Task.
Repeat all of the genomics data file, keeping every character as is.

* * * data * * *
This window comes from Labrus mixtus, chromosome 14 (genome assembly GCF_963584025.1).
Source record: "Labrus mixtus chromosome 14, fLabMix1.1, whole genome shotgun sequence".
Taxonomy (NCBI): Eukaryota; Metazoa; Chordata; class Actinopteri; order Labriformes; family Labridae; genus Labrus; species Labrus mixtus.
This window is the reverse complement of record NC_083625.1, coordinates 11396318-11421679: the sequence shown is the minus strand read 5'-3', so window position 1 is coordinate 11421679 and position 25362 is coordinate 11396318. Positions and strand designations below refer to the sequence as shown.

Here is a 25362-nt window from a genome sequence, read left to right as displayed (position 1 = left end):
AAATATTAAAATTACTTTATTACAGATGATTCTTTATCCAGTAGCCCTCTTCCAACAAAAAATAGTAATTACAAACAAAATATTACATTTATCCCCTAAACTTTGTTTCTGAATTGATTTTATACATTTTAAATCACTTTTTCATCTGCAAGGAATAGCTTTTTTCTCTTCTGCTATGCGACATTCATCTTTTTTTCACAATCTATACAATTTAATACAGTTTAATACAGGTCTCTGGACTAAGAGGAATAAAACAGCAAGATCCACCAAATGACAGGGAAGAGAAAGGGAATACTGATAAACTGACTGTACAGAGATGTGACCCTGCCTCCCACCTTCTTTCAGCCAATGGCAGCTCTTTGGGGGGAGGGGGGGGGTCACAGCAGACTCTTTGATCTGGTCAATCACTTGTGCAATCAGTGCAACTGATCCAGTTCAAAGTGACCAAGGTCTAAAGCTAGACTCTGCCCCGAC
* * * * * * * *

This window comes from Labrus mixtus, chromosome 14 (genome assembly GCF_963584025.1).
Source record: "Labrus mixtus chromosome 14, fLabMix1.1, whole genome shotgun sequence".
Taxonomy (NCBI): Eukaryota; Metazoa; Chordata; class Actinopteri; order Labriformes; family Labridae; genus Labrus; species Labrus mixtus.
This window is the reverse complement of record NC_083625.1, coordinates 11396318-11421679: the sequence shown is the minus strand read 5'-3', so window position 1 is coordinate 11421679 and position 25362 is coordinate 11396318. Positions and strand designations below refer to the sequence as shown.

Here is a 25362-nt window from a genome sequence, read left to right as displayed (position 1 = left end):
AAATATTAAAATTACTTTATTACAGATGATTCTTTATCCAGTAGCCCTCTTCCAACAAAAAATAGTAATTACAAACAAAATATTACATTTATCCCCTAAACTTTGTTTCTGAATTGATTTTATACATTTTAAATCACTTTTTCATCTGCAAGGAATAGCTTTTTTCTCTTCTGCTATGCGACATTCATCTTTTTTTCACAATCTATACAATTTAATACAGTTTAATACAGGTCTCTGGACTAAGAGGAATAAAACAGCAAGATCCACCAAATGACAGGGAAGAGAAAGGGAATACTGATAAACTGACTGTACAGAGATGTGACCCTGCCTCCCACCTTCTTTCAGCCAATGGCAGCTCTTTGGGGGGAGGGGGGGGGTCACAGCAGACTCTTTGATCTGGTCAATCACTTGTGCAATCAGTGCAACTGATCCAGTTCAAAGTGACCAAGGTCTAAAGCTAGACTCTGCCCCGAC